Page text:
Understanding Percent Problems

All calculations involving percent can fall into one of the three basic types of problems. These three are related to all percent problems that arise in business, technology, or the trades. By learning these three types of problems you will be able to solve any percent problem, and we examine each of the three types of problems. All percent problems involve three quantities:
• the base ( B ) or whole or total amount, a standard used for comparison
• the portion ( P ) or part being compared with the base
• the rate ( R ) or percent, a percent number
Identify the Parameters:

To solve any percent problem, you need to identify which of the quantities given in the problem is P, which is B, and which is R. The percent number R is easy to identify because it always has the % symbol attached to it. If you have trouble distinguishing the part P from the base B, notice that B usually follows the word “of” and P usually follows the word “is”.

Example: What is 20% of 280?

• is indicates the portion (or percent) P to be found.
• % indicate the percent rate R, here R = 30%
• of indicates the base B which is equal to 280.
Finding the percent of a number
Calculating the percent of a number is done in 2 steps:
1. Change the rate (percent form) to a decimal and
2. Multiply the base amount by this decimal
EXAMPLE
The next three questions are all forms of the same problem. They are all asking you to find the portion P. In fact the percent is given (R = 40%), and the base is known (B = 70). The only unknown information is the portion P.
• What is 40% of 70?
• Find 40% of 70.
• 40% of 70 is what number?
SOLUTION
1. Change 40% into decimal:
40% = 0.40
2. Multiply the number by the decimal:
70 x 0.40 = 28
28 represents 40% of 70 ### A Short Review

Example:
What is 25% of 80? (Or what portion is a quarter of 80?)

SOLUTION
1. Change 25% into decimal:
20% = 0.25
2. Multiply the number by the decimal:
80 x 0.25 = 20
20 represents 25% of 80 ### Worksheet: Level 1

The operations used are clearly specified. Only one type of mathematical operation is used in a task.

### Worksheet: Level 1 Sample Question

Example:
The 10 x 10 box below represents 1 whole or 1.00
Write a fraction, a percent and a decimal to represent the amounts in the boxes. ### Worksheet: Level 1 Answer Key

27/100
27%
0.27 ### Worksheet: Level 2

Tasks involve one or two types of mathematical operation. Few steps of calculation are required.

### Worksheet: Level 2 Sample Question

Example:
Convert to a decimal:
25% =

### Worksheet: Level 2 Sample Answer

25% = 0.25 ### Worksheet: Level 3

Tasks require a combination of operations. Several steps of calculation are required.

### Worksheet: Level 3 Sample Question

Example:
Calculate 32% of 55.

### Worksheet: Level 3 Sample Answer

32% of 55 = 17.6 Tasks involve multiple steps of calculation. Advanced mathematical techniques may be required.

Math in real life does not often happen in a ready-to-calculate pre-printed format. The math is very often hidden in word  problems. The following word  problems are all based on the math in this lesson. Here  is how to deal  with word  problems:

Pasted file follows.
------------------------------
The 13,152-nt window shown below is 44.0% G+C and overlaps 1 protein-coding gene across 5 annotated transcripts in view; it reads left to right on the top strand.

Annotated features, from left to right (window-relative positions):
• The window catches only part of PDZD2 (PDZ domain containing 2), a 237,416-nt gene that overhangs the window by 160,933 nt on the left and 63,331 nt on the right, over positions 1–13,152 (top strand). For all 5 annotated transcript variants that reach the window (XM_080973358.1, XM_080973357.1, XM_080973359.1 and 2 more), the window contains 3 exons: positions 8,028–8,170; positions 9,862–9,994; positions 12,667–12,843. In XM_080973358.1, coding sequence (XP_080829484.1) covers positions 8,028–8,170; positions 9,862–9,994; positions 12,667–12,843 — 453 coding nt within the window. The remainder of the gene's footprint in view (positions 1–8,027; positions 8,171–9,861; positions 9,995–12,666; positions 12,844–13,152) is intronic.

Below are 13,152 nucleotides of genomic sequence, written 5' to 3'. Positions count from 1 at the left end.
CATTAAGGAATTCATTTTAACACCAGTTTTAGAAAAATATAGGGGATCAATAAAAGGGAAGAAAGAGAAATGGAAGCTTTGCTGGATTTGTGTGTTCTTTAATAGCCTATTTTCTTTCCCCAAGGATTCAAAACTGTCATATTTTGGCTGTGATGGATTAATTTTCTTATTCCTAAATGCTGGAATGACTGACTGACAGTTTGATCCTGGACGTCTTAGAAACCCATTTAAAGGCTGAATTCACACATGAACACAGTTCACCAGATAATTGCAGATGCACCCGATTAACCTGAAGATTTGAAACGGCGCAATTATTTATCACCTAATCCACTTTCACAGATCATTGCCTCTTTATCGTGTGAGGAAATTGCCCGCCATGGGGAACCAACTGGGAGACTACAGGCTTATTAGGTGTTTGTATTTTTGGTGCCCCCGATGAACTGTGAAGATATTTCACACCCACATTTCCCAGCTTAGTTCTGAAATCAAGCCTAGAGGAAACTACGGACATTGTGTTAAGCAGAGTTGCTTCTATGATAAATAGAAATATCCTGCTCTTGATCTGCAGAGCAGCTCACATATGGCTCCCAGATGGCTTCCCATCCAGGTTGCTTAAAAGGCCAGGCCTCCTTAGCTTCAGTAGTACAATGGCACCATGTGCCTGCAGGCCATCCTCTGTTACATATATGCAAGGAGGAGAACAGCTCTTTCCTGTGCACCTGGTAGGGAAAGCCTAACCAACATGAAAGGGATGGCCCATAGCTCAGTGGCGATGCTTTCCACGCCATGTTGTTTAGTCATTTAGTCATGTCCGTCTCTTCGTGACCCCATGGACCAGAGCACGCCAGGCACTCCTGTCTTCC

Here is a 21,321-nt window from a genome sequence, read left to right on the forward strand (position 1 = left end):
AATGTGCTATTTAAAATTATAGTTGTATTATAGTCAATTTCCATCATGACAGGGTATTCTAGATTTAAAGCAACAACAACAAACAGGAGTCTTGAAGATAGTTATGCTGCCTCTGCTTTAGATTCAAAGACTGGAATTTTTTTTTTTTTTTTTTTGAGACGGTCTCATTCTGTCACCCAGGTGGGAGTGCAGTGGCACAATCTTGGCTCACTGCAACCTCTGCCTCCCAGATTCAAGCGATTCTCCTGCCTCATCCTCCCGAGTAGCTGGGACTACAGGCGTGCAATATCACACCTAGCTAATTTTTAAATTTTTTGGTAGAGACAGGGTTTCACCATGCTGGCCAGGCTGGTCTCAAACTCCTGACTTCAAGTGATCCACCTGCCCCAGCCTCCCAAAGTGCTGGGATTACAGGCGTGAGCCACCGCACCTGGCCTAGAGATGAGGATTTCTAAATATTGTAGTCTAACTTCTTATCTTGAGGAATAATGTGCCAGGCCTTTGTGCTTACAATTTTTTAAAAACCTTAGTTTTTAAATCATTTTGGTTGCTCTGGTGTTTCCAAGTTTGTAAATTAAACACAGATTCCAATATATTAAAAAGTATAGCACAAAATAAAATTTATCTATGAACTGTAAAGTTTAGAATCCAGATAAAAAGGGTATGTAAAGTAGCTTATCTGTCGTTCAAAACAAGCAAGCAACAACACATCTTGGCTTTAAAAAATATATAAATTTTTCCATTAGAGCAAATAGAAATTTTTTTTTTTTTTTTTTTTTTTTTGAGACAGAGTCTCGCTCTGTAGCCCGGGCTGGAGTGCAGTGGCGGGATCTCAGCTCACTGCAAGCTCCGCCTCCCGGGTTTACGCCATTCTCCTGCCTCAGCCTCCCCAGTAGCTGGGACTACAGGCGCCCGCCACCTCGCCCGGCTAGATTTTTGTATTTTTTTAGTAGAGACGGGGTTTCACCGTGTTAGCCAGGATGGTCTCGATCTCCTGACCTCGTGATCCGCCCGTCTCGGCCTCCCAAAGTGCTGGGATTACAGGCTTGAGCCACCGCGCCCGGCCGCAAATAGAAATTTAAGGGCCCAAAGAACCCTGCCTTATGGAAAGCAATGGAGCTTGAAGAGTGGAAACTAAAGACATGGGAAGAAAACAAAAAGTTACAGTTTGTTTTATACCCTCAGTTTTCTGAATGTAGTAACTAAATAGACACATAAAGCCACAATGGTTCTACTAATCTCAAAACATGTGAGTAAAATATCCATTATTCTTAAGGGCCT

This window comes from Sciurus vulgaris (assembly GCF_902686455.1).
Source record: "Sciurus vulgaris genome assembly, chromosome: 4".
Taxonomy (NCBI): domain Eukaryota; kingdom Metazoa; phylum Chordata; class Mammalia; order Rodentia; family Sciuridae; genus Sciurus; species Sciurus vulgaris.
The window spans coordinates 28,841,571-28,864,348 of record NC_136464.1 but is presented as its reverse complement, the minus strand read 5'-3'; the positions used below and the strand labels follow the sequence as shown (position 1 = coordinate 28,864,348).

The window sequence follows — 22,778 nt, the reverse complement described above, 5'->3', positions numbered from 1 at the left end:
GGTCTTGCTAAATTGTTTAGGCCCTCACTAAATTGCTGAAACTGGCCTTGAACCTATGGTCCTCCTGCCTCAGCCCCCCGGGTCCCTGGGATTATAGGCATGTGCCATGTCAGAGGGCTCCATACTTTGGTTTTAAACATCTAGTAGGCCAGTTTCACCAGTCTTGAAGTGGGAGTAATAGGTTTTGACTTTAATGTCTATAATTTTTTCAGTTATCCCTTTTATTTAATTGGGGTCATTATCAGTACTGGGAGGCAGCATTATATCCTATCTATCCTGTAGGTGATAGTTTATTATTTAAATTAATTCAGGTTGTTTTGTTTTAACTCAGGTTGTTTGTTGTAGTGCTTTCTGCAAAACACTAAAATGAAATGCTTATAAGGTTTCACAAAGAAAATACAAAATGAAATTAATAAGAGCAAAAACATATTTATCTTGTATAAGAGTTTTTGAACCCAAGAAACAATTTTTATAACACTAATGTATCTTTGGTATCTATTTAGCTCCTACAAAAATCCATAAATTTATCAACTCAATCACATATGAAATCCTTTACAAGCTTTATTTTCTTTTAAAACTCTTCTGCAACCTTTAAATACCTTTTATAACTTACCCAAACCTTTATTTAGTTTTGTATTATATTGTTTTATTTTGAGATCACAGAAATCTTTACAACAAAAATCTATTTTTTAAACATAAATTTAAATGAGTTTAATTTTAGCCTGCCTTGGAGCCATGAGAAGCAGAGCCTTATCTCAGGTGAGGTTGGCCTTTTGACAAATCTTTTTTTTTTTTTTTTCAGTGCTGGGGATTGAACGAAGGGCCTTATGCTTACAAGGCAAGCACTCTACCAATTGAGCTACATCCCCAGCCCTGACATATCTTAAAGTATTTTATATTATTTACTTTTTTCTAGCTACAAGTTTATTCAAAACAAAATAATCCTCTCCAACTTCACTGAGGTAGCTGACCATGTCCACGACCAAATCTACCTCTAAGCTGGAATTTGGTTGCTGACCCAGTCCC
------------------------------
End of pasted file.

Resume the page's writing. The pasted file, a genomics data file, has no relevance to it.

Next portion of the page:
1. Read the word problem and  write down the numbers from the word problems in the order they appear with their units  of measure. For example:

5 m
18%
72 hrs
21 lbs 2 oz

2. Write the  meaning of or label  the  copied out  numbers with their  units  of measure.  For example:

Part  = 3.8 carton
Width = 5 m or w = 5 m
Taxes = 18%  or VAT = 18%
Work in Pay Period = 72 hrs or Labour = 72 hrs
Weight  = 21 lbs 2 oz or w = 21 lbs 2 oz

3. Identify what  exactly needs to be calculated and  write it down. For example:

Volume = ? or V = ?
Density = ? or ρ = ?
Angle = ? or = ?
Length = ? or L = ?

4. Read all the words of a word  problem. The math is hidden, only the words indicate math.

For example:

- Stretching out, adding to, making more, growing, getting bigger, heavier, and building anew almost always means addition
- cutting, shortening, getting less, loss or losing all imply subtraction
- "of” or "at" following or near numbers means multiplication, many  pieces of uniform  units  (boxes, crates, loads, lifts, nights, hours) can  also  be multiplied
- chopping, sharing, splitting, slicing, or breaking up unto identical groups means division, so does the word "per", such as per student, per box, per room.

5. Based on the clues in the text, choose the applicable math procedure that  will answer the problem. In this  case, you don’t  have to do this.  The word problems in this lesson are solved with math shown in this lesson.
6. Recall steps of the calculation to get the answer or review and follow the steps in a sample calculation.
7. Calculate the final answer and write it down with its correct unit of measure. Tasks involve multiple steps of calculation. Advanced mathematical techniques may be required.

What is 14% of $170? Another way to get the answer, using division and multiplication: 1. First off, recognize that “portion” can be calculated given a percent rate and a base. 170 is the “base”. A portion of, or 14% of this base, 170, is to be calculated. The biggest number without the % sign is usually the base. 2. Set up the problem: percent ÷ 100 x base = portion This 100 comes from the fact that percents always have an invisible “divided by 100” concept with them. The % sign is actually short for “out of or divided into 100”. 3. Calculate: 14 ÷ 100 x 170 = 23.8 4. Take a pencil and write down 23.8 5. Write the$ symbol before the 23.8 Now you`re done with the math.